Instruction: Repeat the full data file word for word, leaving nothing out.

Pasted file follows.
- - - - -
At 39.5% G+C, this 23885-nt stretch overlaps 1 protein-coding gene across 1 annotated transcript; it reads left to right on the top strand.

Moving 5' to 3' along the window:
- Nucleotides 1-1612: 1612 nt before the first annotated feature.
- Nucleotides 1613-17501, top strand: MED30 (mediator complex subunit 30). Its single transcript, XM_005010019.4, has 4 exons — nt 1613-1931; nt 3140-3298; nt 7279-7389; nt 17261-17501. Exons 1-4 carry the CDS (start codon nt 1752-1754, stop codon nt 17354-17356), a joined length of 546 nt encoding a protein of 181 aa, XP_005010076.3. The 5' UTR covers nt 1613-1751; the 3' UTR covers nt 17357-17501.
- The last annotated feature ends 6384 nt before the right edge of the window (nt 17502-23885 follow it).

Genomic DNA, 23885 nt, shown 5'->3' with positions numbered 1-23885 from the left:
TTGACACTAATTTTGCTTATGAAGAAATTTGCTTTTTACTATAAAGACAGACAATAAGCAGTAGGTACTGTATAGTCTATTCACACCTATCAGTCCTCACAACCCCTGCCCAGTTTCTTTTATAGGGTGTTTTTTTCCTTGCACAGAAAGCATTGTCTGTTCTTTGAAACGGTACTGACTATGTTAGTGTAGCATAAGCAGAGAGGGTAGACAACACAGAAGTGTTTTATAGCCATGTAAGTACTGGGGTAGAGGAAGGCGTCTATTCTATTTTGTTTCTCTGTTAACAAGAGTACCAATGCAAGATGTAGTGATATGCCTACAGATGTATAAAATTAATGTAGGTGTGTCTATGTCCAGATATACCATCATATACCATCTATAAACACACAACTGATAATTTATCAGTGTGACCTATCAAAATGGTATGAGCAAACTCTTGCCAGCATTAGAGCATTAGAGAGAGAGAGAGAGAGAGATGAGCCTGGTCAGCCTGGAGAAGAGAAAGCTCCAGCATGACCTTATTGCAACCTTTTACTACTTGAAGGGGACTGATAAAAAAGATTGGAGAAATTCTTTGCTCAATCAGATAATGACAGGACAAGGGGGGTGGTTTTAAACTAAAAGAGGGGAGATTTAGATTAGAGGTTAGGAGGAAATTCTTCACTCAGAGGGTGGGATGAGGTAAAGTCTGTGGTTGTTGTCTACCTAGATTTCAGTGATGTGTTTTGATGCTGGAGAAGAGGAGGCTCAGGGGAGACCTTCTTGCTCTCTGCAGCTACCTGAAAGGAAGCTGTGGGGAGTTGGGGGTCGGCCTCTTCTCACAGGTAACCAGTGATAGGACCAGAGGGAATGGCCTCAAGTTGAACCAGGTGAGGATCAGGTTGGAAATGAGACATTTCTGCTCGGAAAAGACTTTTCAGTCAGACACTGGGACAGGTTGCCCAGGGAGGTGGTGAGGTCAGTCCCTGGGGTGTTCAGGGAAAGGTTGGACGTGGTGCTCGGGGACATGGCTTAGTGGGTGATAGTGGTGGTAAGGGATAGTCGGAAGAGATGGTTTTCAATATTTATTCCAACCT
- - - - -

At 39.5% G+C, this 23885-nt stretch overlaps 1 protein-coding gene across 1 annotated transcript; it reads left to right on the top strand.

Moving 5' to 3' along the window:
- Nucleotides 1-1612: 1612 nt before the first annotated feature.
- Nucleotides 1613-17501, top strand: MED30 (mediator complex subunit 30). Its single transcript, XM_005010019.4, has 4 exons — nt 1613-1931; nt 3140-3298; nt 7279-7389; nt 17261-17501. Exons 1-4 carry the CDS (start codon nt 1752-1754, stop codon nt 17354-17356), a joined length of 546 nt encoding a protein of 181 aa, XP_005010076.3. The 5' UTR covers nt 1613-1751; the 3' UTR covers nt 17357-17501.
- The last annotated feature ends 6384 nt before the right edge of the window (nt 17502-23885 follow it).

Genomic DNA, 23885 nt, shown 5'->3' with positions numbered 1-23885 from the left:
TTGACACTAATTTTGCTTATGAAGAAATTTGCTTTTTACTATAAAGACAGACAATAAGCAGTAGGTACTGTATAGTCTATTCACACCTATCAGTCCTCACAACCCCTGCCCAGTTTCTTTTATAGGGTGTTTTTTTCCTTGCACAGAAAGCATTGTCTGTTCTTTGAAACGGTACTGACTATGTTAGTGTAGCATAAGCAGAGAGGGTAGACAACACAGAAGTGTTTTATAGCCATGTAAGTACTGGGGTAGAGGAAGGCGTCTATTCTATTTTGTTTCTCTGTTAACAAGAGTACCAATGCAAGATGTAGTGATATGCCTACAGATGTATAAAATTAATGTAGGTGTGTCTATGTCCAGATATACCATCATATACCATCTATAAACACACAACTGATAATTTATCAGTGTGACCTATCAAAATGGTATGAGCAAACTCTTGCCAGCATTAGAGCATTAGAGAGAGAGAGAGAGAGAGATGAGCCTGGTCAGCCTGGAGAAGAGAAAGCTCCAGCATGACCTTATTGCAACCTTTTACTACTTGAAGGGGACTGATAAAAAAGATTGGAGAAATTCTTTGCTCAATCAGATAATGACAGGACAAGGGGGGTGGTTTTAAACTAAAAGAGGGGAGATTTAGATTAGAGGTTAGGAGGAAATTCTTCACTCAGAGGGTGGGATGAGGTAAAGTCTGTGGTTGTTGTCTACCTAGATTTCAGTGATGTGTTTTGATGCTGGAGAAGAGGAGGCTCAGGGGAGACCTTCTTGCTCTCTGCAGCTACCTGAAAGGAAGCTGTGGGGAGTTGGGGGTCGGCCTCTTCTCACAGGTAACCAGTGATAGGACCAGAGGGAATGGCCTCAAGTTGAACCAGGTGAGGATCAGGTTGGAAATGAGACATTTCTGCTCGGAAAAGACTTTTCAGTCAGACACTGGGACAGGTTGCCCAGGGAGGTGGTGAGGTCAGTCCCTGGGGTGTTCAGGGAAAGGTTGGACGTGGTGCTCGGGGACATGGCTTAGTGGGTGATAGTGGTGGTAAGGGATAGTCGGAAGAGATGGTTTTCAATATTTATTCCAACCT